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Coral Growth

Corals are slow-growing. Depending on the variety, they can grow less than 2mm a year up to a maximum of 10cm per year.


How Does our Coral Grow?

Corals are slow-growing. Depending on the variety, they can grow less than 2mm a year up to a maximum of 10cm per year. Even the fastest growing coral species grow at a frustratingly slow pace. The effects of coral bleaching and physical damage to colonies can destroy more surface area than the colony is able to replenish.

When not subject to these detrimental effects and left in peace, corals can grow from a collection of tiny individual anemone-like animals (polyps) into enormous, vibrant, massive structures given enough time and the right conditions. When new corals settle they are less than 1mm in diameter and are invisible – the process is called “coral recruitment”.

Coral recruitment is important to monitor as it can help determine the potential for future growth and recovery following disturbance – a reef with a high and successful recruitment rate is likely to be more resilient to external influences like increasing water temperatures and ocean acidification due to climate change. We have noted a lack of recruitment in some degraded areas of Pemban coral reefs and we are not sure why this is; could it be human activities? Predation by coral munching organisms? Physical factors preventing recruitment and survivorship?

To try and answer these questions we set up some experiments in the Kwanini Marine Protected Area (KMPA) where we have been measuring, photographing and recording the location of the coral recruits on four permanent concrete blocks on the seabed since August 2017. We have carried out three surveys of these blocks to-date; August 2017, March 2018 and August 2018 and we have gathered data regarding the number of recruits, how quickly each one grows, as well as losses between each survey period.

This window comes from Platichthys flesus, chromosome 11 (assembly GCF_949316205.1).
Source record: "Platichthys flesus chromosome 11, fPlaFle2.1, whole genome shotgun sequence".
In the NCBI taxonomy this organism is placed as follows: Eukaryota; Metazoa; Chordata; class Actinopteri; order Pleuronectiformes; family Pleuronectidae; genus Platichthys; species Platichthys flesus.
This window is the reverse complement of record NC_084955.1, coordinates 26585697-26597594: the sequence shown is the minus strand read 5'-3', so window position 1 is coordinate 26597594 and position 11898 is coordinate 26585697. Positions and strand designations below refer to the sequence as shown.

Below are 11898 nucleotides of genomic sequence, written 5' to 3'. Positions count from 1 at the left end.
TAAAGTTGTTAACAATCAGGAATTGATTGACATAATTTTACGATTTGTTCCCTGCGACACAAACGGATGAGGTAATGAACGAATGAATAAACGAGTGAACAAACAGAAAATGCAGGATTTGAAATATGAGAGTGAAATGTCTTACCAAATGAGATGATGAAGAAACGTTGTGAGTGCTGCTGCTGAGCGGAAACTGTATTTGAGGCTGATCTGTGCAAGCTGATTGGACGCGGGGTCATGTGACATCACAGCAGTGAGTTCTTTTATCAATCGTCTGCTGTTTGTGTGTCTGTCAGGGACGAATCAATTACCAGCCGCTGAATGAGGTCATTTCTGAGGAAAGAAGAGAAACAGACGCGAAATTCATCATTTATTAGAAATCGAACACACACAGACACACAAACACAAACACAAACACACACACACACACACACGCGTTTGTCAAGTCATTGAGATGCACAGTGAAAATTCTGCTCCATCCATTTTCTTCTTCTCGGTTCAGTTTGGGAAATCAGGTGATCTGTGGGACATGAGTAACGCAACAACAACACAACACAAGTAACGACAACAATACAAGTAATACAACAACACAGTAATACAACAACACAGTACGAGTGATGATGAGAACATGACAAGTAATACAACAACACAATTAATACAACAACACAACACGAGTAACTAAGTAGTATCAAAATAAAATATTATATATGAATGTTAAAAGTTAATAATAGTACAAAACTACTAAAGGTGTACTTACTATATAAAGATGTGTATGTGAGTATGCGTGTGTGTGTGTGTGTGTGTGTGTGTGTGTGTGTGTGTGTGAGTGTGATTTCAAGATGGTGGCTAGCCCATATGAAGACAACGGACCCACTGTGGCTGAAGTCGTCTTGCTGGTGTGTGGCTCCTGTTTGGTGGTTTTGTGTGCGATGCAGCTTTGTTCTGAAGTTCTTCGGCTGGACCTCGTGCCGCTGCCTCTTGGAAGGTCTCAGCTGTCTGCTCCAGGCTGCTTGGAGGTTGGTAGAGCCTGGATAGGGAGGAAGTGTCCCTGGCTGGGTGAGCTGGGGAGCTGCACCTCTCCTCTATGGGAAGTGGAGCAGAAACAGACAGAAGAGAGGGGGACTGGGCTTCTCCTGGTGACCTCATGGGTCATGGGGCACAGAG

The data collected so far suggests that the concrete blocks are a suitable medium for initial coral settlement however the coral recruits are not developing into mature colonies. This could be due to the orientation of the concrete (the blocks are vertical in the water column) or the prevailing current. As part of our research we want to monitor different mediums, orientation in the water column and locations for coral recruitment to determine which is the most suitable, with a view to aiding reef restoration within the KMPA and beyond.

Here’s how you can support:

Help to sponsor an artificial reef structure in our ‘ocean laboratory’ to give us a better understanding of coral recruitment and growth

Support our research team to monitor the progress

Donate to our general research programme

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